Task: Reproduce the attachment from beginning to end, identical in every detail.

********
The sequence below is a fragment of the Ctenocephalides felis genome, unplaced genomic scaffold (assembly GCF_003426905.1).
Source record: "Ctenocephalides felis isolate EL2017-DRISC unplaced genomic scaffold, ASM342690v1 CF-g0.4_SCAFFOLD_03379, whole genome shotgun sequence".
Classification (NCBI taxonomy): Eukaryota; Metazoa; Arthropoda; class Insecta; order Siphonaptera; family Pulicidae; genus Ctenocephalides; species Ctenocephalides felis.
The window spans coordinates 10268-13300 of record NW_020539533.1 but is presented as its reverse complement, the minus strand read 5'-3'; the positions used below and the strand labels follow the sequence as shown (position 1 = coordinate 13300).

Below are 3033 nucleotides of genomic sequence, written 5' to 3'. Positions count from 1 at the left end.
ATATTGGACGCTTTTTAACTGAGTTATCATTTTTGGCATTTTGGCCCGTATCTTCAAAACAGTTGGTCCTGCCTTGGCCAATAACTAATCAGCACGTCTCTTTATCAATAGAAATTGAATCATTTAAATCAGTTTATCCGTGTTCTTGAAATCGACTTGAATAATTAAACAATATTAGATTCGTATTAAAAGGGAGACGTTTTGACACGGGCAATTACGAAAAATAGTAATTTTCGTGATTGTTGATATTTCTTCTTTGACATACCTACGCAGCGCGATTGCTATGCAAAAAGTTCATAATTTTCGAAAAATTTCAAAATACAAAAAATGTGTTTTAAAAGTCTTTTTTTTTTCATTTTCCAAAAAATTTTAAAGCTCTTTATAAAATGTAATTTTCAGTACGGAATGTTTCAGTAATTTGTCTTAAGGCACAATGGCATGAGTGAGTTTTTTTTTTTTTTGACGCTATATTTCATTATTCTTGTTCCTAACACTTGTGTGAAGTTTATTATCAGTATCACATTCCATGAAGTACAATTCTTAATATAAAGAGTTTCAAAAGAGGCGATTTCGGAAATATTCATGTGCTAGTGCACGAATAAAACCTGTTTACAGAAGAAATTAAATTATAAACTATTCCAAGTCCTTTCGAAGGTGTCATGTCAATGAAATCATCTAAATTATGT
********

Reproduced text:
The sequence below is a fragment of the Ctenocephalides felis genome, unplaced genomic scaffold (assembly GCF_003426905.1).
Source record: "Ctenocephalides felis isolate EL2017-DRISC unplaced genomic scaffold, ASM342690v1 CF-g0.4_SCAFFOLD_03379, whole genome shotgun sequence".
Classification (NCBI taxonomy): Eukaryota; Metazoa; Arthropoda; class Insecta; order Siphonaptera; family Pulicidae; genus Ctenocephalides; species Ctenocephalides felis.
The window spans coordinates 10268-13300 of record NW_020539533.1 but is presented as its reverse complement, the minus strand read 5'-3'; the positions used below and the strand labels follow the sequence as shown (position 1 = coordinate 13300).

Below are 3033 nucleotides of genomic sequence, written 5' to 3'. Positions count from 1 at the left end.
ATATTGGACGCTTTTTAACTGAGTTATCATTTTTGGCATTTTGGCCCGTATCTTCAAAACAGTTGGTCCTGCCTTGGCCAATAACTAATCAGCACGTCTCTTTATCAATAGAAATTGAATCATTTAAATCAGTTTATCCGTGTTCTTGAAATCGACTTGAATAATTAAACAATATTAGATTCGTATTAAAAGGGAGACGTTTTGACACGGGCAATTACGAAAAATAGTAATTTTCGTGATTGTTGATATTTCTTCTTTGACATACCTACGCAGCGCGATTGCTATGCAAAAAGTTCATAATTTTCGAAAAATTTCAAAATACAAAAAATGTGTTTTAAAAGTCTTTTTTTTTTCATTTTCCAAAAAATTTTAAAGCTCTTTATAAAATGTAATTTTCAGTACGGAATGTTTCAGTAATTTGTCTTAAGGCACAATGGCATGAGTGAGTTTTTTTTTTTTTTGACGCTATATTTCATTATTCTTGTTCCTAACACTTGTGTGAAGTTTATTATCAGTATCACATTCCATGAAGTACAATTCTTAATATAAAGAGTTTCAAAAGAGGCGATTTCGGAAATATTCATGTGCTAGTGCACGAATAAAACCTGTTTACAGAAGAAATTAAATTATAAACTATTCCAAGTCCTTTCGAAGGTGTCATGTCAATGAAATCATCTAAATTATGT